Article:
St. Mary’s Cathedral, 1739 NW Couch Street
One Hour Prior to Cappella Romana’s concerts of Medieval Byzantine Chant Mt. Sinai: Frontier of Byzantium in Portland and Seattle
Film to be followed by Question Time with Sister Joanna
Sr. Joanna is an Orthodox nun from the ancient Red Sea hermitage of Hammam Mousa (Springs of Moses), where the Hebrew people camped during the Exodus following the miraculous crossing of the Red Sea.
She will give a free presentation one hour prior to the concerts by Cappella Romana of Mt Sinai Frontier of Byzantium in Portland (Sat., Nov. 19, film & talk at 7pm, concert at 8pm) and Seattle (Sun., Nov. 20, film & talk at 3pm, concert at 4pm). Film and talk sponsored in part by the Middle East Studies Center at Portland State University.
Sister Joanna will begin with a video presentation called “Simplicity of Soul.” The film contemplates the mystery of simplicity of soul, which captivated the ascetic saints of the Sinai desert as requisite to the ultimate Christian goal of union with God.
Stepping “off the grid” into a forbidding environment of granite mountains which offered neither protection from the elements nor basic dietary sustenance, these early monastics discounted extreme privation in order to experience divine revelation, which they recorded in famous works such as The Ladder of Divine Ascent, by St. John Climacus of Sinai, universally considered the most important spiritual manual in the history of the Christian tradition, secondary only to the Bible.
Video and audio from the present day Monastery environs and worship services, images of the Burning Bush, ancient Monastery spiritual treasures, and the view from the Holy Summit of Sinai where Moses received the Decalogue (the Ten Commandments), would seem to indicate that modern life in Sinai has changed little since the massive present day fortress was raised by the Byzantine emperor Justinian in the 6th century.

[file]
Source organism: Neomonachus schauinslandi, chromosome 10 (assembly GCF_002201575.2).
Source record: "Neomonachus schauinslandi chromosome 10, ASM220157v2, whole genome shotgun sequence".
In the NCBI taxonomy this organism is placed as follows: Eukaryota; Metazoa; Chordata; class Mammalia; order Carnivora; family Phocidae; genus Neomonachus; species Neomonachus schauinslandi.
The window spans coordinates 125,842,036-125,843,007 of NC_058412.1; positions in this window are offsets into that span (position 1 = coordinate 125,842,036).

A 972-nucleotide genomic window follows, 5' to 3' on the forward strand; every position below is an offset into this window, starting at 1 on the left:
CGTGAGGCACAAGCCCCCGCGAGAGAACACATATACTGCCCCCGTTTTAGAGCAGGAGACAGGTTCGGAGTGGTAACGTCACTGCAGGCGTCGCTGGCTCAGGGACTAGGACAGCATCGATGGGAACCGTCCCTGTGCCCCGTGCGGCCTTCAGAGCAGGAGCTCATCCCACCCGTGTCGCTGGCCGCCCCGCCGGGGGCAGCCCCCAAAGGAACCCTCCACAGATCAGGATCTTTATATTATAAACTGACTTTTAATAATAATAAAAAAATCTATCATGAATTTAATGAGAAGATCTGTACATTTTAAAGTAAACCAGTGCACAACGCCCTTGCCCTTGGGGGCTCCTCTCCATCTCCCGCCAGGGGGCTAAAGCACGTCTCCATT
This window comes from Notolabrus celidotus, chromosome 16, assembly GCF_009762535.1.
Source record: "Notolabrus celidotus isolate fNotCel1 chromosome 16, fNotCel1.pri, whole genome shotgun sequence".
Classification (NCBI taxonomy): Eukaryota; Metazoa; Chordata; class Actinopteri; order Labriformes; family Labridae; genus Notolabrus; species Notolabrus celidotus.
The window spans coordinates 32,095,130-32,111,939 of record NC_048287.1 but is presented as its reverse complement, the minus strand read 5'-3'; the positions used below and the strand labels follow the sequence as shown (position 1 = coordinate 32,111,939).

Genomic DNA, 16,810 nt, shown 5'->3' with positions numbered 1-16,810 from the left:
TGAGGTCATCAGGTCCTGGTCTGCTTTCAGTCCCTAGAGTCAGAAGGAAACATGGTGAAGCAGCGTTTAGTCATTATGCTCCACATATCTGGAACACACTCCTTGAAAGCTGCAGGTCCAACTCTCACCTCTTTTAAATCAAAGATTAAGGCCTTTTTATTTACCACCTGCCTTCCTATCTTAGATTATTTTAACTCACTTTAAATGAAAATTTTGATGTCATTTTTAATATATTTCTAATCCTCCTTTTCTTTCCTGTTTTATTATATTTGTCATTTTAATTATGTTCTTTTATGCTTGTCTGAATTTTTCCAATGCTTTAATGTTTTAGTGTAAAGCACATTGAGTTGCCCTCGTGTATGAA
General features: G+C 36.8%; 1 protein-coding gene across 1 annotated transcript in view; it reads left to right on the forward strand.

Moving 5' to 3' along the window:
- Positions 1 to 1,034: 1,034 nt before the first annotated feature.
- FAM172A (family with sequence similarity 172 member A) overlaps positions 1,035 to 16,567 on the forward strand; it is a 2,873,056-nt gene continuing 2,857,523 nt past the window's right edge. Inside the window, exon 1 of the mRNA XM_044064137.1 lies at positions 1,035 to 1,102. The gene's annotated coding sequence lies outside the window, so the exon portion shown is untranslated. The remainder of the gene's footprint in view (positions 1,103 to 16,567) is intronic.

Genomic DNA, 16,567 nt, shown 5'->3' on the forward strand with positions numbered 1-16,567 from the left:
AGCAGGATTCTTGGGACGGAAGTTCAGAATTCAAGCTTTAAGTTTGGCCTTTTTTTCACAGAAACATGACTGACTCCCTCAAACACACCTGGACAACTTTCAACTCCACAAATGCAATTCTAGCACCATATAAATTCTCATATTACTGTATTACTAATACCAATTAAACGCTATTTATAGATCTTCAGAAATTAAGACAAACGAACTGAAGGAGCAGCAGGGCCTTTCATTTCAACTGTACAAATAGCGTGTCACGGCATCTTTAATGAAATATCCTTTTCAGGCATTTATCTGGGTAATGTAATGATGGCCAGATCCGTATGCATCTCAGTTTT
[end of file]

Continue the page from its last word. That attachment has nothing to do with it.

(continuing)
About Sister Joanna
Sr. Joanna was born in New York City. Her maternal grandparents immigrated to San Francisco from the villages of Koroni and Kandila in the Greek Peloponnisos in the early 20th century. Having trained in classical music performance at UC Santa Cruz and enjoyed some years in the San Francisco music scene, she followed her forbears’ footsteps back to Greece in pursuit of “the art of arts, and the science of sciences” – the monastic life.
She has been associated with St. Catherine’s Monastery since 1990 through its dependent monasteries in Greece and Sinai. She is temporarily serving “on assignment” in California, and regularly contributes journalistic articles on the spiritual tradition of the Sinai to the Hellenic Voice newspaper published in Boston.
Viewing this ancient body of Christian wisdom through the lens of modern society, the articles are largely composed of interviews with the famed Sinai ascetic elder, Priestmonk Pavlos, and are also slated for publication in book form by St. Katherine Press.
About the Middle East Studies Center
The Middle East Studies Center at Portland State University promotes understanding of the people, cultures, languages and religions of the Middle East. As a National Resource Center for Middle East Studies under the U.S. Department of Education’s Title VI program, the Center serves as a resource on issues pertaining to the Middle East through activities that reach students and scholars, as well as businesses, educators, and the media. The Middle East Studies Center supports academic conferences, workshops, cultural events, lectures, and a resource library.